The Psychology of Radicalization and Terrorism

Routledge
Free sample

Terrorism and radicalization have a long history, but in recent years their prominence has been a particularly conspicuous and influential feature of the global political landscape. This important book presents an overview of the processes involved in radicalization and terrorism, and introduces a systematic framework which captures the most crucial individual and social factors involved in determining these processes.

The authors begin by considering the possible role of prejudice, economic deprivation, and discrimination, and the cognitive responses and emotions they can trigger. Such responses tend in turn to increase the importance of group membership, and promote intergroup differentiation and polarization, a process which is often accompanied by more pronounced and more extreme religious and ideological beliefs. The book also describes the role of cultural values and social climate in processes of radicalization, as well as the role of personality factors and demographics such as age and marital status.

As for violent terrorist action itself, this final most radical stage is elicited by a number of group factors such as groupthink, isolation, and leadership. Certain cognitive mechanisms – for example, dehumanizing the target and attributing responsibility elsewhere – can also provide excuses for violence. The book explores why some groups turn to violence and others don’t, and it addresses processes of disengagement, deradicalization programs, and other methods used to inhibit the spread of radicalization and terrorism.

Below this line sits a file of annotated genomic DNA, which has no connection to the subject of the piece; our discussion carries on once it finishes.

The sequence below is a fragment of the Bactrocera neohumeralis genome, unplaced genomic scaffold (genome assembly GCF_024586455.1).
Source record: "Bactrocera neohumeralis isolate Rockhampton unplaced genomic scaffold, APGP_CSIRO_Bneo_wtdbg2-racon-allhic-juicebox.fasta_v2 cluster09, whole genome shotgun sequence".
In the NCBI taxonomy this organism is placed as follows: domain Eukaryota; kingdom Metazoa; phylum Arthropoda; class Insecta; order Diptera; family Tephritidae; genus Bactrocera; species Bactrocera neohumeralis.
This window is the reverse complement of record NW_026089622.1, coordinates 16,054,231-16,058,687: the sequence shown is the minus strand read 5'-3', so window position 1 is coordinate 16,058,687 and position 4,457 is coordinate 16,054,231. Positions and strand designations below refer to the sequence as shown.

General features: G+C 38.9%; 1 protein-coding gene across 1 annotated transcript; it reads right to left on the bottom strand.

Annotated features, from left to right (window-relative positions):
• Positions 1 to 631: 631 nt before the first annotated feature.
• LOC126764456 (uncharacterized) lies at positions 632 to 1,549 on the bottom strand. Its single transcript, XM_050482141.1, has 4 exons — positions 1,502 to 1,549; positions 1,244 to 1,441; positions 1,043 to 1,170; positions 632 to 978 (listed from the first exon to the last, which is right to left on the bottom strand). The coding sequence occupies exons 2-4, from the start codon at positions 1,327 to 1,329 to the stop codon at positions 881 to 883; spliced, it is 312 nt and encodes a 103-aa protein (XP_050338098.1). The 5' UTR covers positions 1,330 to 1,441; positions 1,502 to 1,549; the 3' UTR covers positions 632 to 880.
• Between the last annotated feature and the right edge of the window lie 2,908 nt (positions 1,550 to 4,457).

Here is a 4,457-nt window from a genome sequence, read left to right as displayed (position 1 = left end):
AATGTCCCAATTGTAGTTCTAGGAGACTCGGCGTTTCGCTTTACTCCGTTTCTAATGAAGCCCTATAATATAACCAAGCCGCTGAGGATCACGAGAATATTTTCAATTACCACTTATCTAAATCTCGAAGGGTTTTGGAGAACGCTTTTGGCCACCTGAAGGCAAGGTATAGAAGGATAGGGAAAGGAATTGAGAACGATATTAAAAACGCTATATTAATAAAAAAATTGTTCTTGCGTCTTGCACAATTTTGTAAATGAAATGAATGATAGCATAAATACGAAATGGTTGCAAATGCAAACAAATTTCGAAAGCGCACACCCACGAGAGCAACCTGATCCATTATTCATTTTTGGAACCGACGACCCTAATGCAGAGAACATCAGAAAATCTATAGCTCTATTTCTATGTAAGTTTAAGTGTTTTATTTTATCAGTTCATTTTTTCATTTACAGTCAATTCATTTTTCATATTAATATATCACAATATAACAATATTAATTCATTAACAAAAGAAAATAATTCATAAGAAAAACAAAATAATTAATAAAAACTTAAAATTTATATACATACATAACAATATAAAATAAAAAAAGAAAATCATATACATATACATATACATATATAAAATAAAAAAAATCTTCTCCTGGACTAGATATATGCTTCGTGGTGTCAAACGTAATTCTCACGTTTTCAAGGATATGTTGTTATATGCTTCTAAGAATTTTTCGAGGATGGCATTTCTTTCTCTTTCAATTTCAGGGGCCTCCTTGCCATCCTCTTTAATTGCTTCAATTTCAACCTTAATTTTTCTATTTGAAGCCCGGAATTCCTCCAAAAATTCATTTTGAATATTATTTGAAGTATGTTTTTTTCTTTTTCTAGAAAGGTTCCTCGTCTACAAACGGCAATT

The Psychology of Radicalization and Terrorism

takes a unique and systematic approach to a vital topic, integrating knowledge from diverse literatures, and using social psychology as a basis for comprehending human behaviour. It will be essential reading for students and researchers from all disciplines seeking a greater understanding of terrorism and violent political conflict in all its forms.
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About the author

Willem Koomen has been affiliated with the Department of Social Psychology of the University of Amsterdam since 1963. His research interests include social cognition, and particularly stereotyping and stigmatization.

Joop van der Pligt was a professor in social psychology at the University of Amsterdam. His research interests pertained to attitudes, perceived risk and affect in relation to decision making. He died in 2015, when this book was almost completed.

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Additional Information

Publisher
Routledge
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Published on
Nov 19, 2015
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Pages